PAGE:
Wednesday, October 29, 2008

"Is You Is or Is You Aint" ... Disabled!

My doctor’s office is in one of two six story buildings. It is in a Health Complex that includes a large sprawling hospital. There is surface parking everywhere and they have just recently completed a six story-parking garage. I would venture to say that there is enough room to park several thousand cars. But I have found only FOUR (4) ’Disabled’ Parking spaces. There once were 8 Disabled Parking spaces, but they repainted 4 of the blue curbs yellow and made them delivery spaces.

Maybe I‘m easily confused, but that parking area leaves me puzzled. A Health Complex is like a magnet for disabled people. You see them all over the parking area struggling to get to one of the two doctor’s buildings. Why are there only four (4) Disabled Parking spaces? Maybe the man that paints curbs ran out of blue paint.

When I went to work for a very large company I was labeled ’Handicapped’, but I was assigned parking way out in the north forty. The man that I worked for yelled at the parking supervisor and I was given a slot right in front of the building, but, and this is a very big BUT, a man in a suit paid me a visit. He had a large, piece of heavy paper in his hand. He said it had to be displayed in my windshield. That was fine I could do that when I was parked in front the building, but he didn’t think that would fulfill the need. He proceeded to accompany me to my car and made me watch as he literally glued the paper onto the inside, lower, right hand corner of my windshield. In large, heavy, black lettering it said “HANDICAPPED PERSONNEL, PARKING PERMITTED BY ___________ .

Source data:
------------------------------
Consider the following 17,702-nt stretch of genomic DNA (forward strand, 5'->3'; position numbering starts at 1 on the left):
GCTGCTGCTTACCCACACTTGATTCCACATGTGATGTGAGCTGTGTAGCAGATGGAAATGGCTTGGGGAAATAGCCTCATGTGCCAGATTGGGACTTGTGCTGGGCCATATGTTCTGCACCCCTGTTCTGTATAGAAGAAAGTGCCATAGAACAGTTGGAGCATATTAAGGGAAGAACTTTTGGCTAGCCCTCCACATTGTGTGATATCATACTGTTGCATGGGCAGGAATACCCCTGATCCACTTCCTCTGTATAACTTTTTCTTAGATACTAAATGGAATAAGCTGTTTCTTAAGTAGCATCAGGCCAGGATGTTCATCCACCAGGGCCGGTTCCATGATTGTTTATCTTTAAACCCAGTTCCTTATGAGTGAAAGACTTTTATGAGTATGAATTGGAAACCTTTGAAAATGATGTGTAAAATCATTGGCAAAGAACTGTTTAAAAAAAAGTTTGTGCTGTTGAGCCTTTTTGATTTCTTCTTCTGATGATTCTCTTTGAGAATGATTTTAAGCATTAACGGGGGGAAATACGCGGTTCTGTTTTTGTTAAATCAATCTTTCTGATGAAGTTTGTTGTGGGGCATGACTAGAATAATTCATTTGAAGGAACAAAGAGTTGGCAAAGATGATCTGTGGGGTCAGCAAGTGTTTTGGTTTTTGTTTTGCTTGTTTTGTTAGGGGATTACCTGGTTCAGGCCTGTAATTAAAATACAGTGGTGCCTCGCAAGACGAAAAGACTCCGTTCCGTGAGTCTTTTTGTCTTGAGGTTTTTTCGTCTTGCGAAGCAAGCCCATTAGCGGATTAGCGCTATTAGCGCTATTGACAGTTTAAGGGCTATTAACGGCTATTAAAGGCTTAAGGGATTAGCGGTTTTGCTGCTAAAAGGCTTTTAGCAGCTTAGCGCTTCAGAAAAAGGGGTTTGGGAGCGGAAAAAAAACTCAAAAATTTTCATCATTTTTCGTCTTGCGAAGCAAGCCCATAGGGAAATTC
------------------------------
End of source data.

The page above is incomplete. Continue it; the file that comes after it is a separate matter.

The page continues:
This was the early 1970’s and if I had used that word to describe myself to my parents they would have been heart broken. That word had never been allowed in my vocabulary. Now I was going to have to drive everywhere with it splashed on my windshield.

Society was just beginning to paint curbs blue. Frankly, I hadn’t paid a whole lot of attention to the blue curbs. I didn’t consider myself ’handicapped’. Apparently neither did the parking authorities of the State of California.

A group of my women friends and I decided to go to Century City for lunch and shop strolling. As I pulled into a brand new parking structure one of my friends pointed to the blue curb with the disabled logo above it and said, "Park there!"

"I can't park there. I'm not disabled."

'Well someone disagrees with you. There's a big sign in your window that says you are."

She had a point. So I parked there.

Hours later when we returned to my car I had a ticket under my windshield wiper. I got ticketed for illegally parking in a handicapped parking space. The Automobile Club fought that ticket. I heard the argument. But the law is the law, or so the argument went. Remember this was the '70's, and although most of the parking done in the Disabled Parking was done by people that were healthy, I didn't have a 'California' issued placard so I had to pay the ticket. I am the only person I know that has had HANDICAPPED plastered all over the window of their car and had to pay a ticket for not being officially handicapped.

In the early 80's my doctor demanded that I get a disabled placard. When I told him that I had never applied that word to myself he responded, "Well, it's time to re-think your application. You are now disabled. Here's the form. APPLY!" In the early 90's he suggested that I get disabled licensed plates because I was never going to be un-disabled again and he was tired of re-affirming my disability every few years.